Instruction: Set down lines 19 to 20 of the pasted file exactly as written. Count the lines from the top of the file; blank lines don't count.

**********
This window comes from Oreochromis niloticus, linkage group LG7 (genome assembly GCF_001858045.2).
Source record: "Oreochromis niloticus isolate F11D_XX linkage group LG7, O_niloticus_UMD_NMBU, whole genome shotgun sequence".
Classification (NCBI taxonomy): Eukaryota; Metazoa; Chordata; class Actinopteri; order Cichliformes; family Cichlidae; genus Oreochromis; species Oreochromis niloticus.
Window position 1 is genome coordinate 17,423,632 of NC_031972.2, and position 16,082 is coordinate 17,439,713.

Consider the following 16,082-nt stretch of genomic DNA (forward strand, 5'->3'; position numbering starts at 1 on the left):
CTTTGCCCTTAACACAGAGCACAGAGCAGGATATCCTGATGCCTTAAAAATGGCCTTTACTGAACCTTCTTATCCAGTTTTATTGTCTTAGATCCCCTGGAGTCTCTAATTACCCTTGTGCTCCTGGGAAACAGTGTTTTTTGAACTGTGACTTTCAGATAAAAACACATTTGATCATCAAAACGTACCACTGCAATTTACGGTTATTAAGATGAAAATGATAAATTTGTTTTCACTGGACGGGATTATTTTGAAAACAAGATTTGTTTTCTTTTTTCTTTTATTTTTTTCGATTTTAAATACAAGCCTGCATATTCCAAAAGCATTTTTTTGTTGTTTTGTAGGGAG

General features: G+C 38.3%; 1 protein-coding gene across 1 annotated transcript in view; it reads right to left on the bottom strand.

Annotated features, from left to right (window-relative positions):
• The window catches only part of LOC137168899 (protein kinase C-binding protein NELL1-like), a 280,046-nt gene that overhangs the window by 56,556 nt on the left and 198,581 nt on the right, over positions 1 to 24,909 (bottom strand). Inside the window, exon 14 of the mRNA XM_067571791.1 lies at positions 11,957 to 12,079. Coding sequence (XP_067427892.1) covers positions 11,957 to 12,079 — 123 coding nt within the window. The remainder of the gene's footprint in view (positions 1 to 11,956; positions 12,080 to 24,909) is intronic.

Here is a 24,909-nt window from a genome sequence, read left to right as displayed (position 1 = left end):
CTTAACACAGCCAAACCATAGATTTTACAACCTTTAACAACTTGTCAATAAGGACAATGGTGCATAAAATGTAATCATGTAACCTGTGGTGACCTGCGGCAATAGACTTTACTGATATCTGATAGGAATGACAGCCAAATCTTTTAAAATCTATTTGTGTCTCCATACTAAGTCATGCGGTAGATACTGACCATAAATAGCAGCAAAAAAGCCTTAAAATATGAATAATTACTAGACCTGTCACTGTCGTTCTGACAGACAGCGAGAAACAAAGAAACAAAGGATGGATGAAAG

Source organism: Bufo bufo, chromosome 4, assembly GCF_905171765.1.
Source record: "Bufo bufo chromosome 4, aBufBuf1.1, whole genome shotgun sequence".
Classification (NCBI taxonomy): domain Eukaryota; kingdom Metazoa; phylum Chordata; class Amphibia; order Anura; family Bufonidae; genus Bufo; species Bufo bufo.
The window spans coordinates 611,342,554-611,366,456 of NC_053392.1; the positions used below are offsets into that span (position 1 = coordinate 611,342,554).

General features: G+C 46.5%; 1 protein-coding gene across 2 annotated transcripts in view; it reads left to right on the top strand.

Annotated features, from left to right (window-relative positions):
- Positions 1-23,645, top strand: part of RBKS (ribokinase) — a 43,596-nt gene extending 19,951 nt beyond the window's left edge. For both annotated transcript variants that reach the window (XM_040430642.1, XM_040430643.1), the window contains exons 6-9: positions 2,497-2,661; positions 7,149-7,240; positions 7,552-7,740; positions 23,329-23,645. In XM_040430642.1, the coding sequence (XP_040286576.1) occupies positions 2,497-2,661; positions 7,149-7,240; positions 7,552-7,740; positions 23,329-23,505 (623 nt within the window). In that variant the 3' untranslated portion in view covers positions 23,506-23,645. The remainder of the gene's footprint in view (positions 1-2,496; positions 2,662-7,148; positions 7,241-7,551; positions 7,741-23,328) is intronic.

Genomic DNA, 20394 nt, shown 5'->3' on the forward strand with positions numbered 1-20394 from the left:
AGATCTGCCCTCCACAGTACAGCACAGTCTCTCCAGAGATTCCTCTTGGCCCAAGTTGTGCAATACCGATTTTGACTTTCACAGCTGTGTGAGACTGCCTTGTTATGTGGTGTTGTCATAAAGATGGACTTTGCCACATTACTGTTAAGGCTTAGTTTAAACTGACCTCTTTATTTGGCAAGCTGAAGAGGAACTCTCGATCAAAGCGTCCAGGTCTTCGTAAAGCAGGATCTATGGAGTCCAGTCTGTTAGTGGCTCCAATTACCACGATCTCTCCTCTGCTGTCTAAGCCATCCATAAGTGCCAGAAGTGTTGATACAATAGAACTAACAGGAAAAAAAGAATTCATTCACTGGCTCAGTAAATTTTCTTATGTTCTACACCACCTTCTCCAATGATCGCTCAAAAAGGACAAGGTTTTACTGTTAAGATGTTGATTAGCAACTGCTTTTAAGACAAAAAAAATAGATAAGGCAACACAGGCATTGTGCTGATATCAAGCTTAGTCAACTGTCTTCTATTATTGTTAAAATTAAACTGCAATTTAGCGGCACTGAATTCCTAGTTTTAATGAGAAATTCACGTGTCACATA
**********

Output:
Genomic DNA, 20394 nt, shown 5'->3' on the forward strand with positions numbered 1-20394 from the left:
AGATCTGCCCTCCACAGTACAGCACAGTCTCTCCAGAGATTCCTCTTGGCCCAAGTTGTGCAATACCGATTTTGACTTTCACAGCTGTGTGAGACTGCCTTGTTATGTGGTGTTGTCATAAAGATGGACTTTGCCACATTACTGTTAAGGCTTAGTTTAAACTGACCTCTTTATTTGGCAAGCTGAAGAGGAACTCTCGATCAAAGCGTCCAGGTCTTCGTAAAGCAGGATCTATGGAGTCCAGTCTGTTAGTGGCTCCAATTACCACGATCTCTCCTCTGCTGTCTAAGCCATCCATAAGTGCCAGAAGTGTTGATACAATAGAACTAACAGGAAAAAAAGAATTCATTCACTGGCTCAGTAAATTTTCTTATGTTCTACACCACCTTCTCCAATGATCGCTCAAAAAGGACAAGGTTTTACTGTTAAGATGTTGATTAGCAACTGCTTTTAAGACAAAAAAAATAGATAAGGCAACACAGGCATTGTGCTGATATCAAGCTTAGTCAACTGTCTTCTATTATTGTTAAAATTAAACTGCAATTTAGCGGCACTGAATTCCTAGTTTTAATGAGAAATTCACGTGTCACATA